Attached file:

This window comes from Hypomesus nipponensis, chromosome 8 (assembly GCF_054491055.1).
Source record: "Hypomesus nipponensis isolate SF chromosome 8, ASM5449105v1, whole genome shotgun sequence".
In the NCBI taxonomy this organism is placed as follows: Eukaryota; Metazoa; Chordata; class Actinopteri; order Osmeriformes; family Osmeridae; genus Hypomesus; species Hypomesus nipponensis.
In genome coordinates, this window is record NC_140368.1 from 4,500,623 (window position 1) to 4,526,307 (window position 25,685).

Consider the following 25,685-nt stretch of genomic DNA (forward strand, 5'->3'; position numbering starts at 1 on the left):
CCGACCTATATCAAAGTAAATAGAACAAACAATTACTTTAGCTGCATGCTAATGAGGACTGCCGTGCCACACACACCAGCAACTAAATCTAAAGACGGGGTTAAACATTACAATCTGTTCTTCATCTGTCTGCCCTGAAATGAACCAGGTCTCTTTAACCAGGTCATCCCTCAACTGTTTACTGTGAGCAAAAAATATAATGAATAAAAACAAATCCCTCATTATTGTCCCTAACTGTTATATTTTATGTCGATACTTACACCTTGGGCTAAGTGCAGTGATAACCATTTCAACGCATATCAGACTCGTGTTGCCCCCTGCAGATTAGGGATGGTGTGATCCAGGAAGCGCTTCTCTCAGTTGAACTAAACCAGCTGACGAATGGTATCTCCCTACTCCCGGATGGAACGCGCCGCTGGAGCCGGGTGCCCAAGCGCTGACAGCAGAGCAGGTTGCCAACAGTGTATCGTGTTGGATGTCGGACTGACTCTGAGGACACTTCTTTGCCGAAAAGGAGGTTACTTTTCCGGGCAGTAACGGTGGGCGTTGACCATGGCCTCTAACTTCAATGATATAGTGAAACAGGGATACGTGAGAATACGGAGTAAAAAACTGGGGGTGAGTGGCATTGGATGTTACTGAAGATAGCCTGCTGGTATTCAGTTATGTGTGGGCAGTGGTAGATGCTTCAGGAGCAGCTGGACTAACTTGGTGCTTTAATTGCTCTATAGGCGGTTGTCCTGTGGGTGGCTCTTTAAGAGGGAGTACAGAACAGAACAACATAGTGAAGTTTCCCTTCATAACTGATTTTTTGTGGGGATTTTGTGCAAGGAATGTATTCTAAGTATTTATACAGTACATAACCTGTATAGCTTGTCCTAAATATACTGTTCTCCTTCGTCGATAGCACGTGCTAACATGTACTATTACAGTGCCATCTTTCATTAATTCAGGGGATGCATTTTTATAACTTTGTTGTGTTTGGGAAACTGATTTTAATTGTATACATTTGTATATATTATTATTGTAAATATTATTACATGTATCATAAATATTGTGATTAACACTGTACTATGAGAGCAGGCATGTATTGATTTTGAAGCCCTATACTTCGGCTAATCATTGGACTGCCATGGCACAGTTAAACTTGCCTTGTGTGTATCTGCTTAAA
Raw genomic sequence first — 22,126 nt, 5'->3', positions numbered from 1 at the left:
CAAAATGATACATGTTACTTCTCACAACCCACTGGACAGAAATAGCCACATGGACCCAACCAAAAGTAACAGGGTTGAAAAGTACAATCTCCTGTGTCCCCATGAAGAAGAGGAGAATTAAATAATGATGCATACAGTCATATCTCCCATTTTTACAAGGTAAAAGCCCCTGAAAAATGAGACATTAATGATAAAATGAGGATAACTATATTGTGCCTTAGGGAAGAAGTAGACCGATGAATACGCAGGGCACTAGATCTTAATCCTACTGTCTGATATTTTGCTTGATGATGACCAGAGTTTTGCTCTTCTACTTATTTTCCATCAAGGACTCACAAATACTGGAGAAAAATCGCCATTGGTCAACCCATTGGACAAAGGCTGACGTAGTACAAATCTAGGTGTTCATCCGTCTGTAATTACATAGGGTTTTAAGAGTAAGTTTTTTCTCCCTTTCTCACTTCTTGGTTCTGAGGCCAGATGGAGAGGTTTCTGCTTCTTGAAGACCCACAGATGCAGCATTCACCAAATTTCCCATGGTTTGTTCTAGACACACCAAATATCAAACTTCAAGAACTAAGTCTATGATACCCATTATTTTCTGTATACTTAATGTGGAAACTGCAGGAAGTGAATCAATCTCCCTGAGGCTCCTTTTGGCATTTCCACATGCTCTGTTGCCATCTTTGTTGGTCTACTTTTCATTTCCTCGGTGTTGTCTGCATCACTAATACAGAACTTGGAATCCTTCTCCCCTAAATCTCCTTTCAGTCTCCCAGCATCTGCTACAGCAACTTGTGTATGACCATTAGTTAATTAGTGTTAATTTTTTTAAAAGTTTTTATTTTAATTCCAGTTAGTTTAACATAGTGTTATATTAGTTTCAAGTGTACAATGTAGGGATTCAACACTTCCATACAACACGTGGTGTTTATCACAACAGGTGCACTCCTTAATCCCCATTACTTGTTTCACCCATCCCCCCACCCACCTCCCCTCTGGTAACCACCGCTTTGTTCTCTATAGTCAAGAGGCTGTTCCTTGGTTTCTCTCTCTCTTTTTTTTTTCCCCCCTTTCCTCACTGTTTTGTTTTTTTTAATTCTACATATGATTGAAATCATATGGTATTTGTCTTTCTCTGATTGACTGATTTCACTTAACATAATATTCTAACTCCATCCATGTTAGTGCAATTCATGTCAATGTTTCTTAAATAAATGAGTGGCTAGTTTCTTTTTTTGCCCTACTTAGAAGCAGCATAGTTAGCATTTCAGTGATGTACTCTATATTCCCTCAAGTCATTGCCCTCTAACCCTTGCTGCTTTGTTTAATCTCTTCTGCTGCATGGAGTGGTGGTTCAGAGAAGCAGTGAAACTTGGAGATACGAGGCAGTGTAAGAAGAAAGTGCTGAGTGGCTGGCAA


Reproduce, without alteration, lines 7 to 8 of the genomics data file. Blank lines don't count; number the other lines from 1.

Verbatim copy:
Raw genomic sequence first — 22,126 nt, 5'->3', positions numbered from 1 at the left:
CAAAATGATACATGTTACTTCTCACAACCCACTGGACAGAAATAGCCACATGGACCCAACCAAAAGTAACAGGGTTGAAAAGTACAATCTCCTGTGTCCCCATGAAGAAGAGGAGAATTAAATAATGATGCATACAGTCATATCTCCCATTTTTACAAGGTAAAAGCCCCTGAAAAATGAGACATTAATGATAAAATGAGGATAACTATATTGTGCCTTAGGGAAGAAGTAGACCGATGAATACGCAGGGCACTAGATCTTAATCCTACTGTCTGATATTTTGCTTGATGATGACCAGAGTTTTGCTCTTCTACTTATTTTCCATCAAGGACTCACAAATACTGGAGAAAAATCGCCATTGGTCAACCCATTGGACAAAGGCTGACGTAGTACAAATCTAGGTGTTCATCCGTCTGTAATTACATAGGGTTTTAAGAGTAAGTTTTTTCTCCCTTTCTCACTTCTTGGTTCTGAGGCCAGATGGAGAGGTTTCTGCTTCTTGAAGACCCACAGATGCAGCATTCACCAAATTTCCCATGGTTTGTTCTAGACACACCAAATATCAAACTTCAAGAACTAAGTCTATGATACCCATTATTTTCTGTATACTTAATGTGGAAACTGCAGGAAGTGAATCAATCTCCCTGAGGCTCCTTTTGGCATTTCCACATGCTCTGTTGCCATCTTTGTTGGTCTACTTTTCATTTCCTCGGTGTTGTCTGCATCACTAATACAGAACTTGGAATCCTTCTCCCCTAAATCTCCTTTCAGTCTCCCAGCATCTGCTACAGCAACTTGTGTATGACCATTAGTTAATTAGTGTTAATTTTTTTAAAAGTTTTTATTTTAATTCCAGTTAGTTTAACATAGTGTTATATTAGTTTCAAGTGTACAATGTAGGGATTCAACACTTCCATACAACACGTGGTGTTTATCACAACAGGTGCACTCCTTAATCCCCATTACTTGTTTCACCCATCCCCCCACCCACCTCCCCTCTGGTAACCACCGCTTTGTTCTCTATAGTCAAGAGGCTGTTCCTTGGTTTCTCTCTCTCTTTTTTTTTTCCCCCCTTTCCTCACTGTTTTGTTTTTTTTAATTCTACATATGATTGAAATCATATGGTATTTGTCTTTCTCTGATTGACTGATTTCACTTAACATAATATTCTAACTCCATCCATGTTAGTGCAATTCATGTCAATGTTTCTTAAATAAATGAGTGGCTAGTTTCTTTTTTTGCCCTACTTAGAAGCAGCATAGTTAGCATTTCAGTGATGTACTCTATATTCCCTCAAGTCATTGCCCTCTAACCCTTGCTGCTTTGTTTAATCTCTTCTGCTGCATGGAGTGGTGGTTCAGAGAAGCAGTGAAACTTGGAGATACGAGGCAGTGTAAGAAGAAAGTGCTGAGTGGCTGGCAA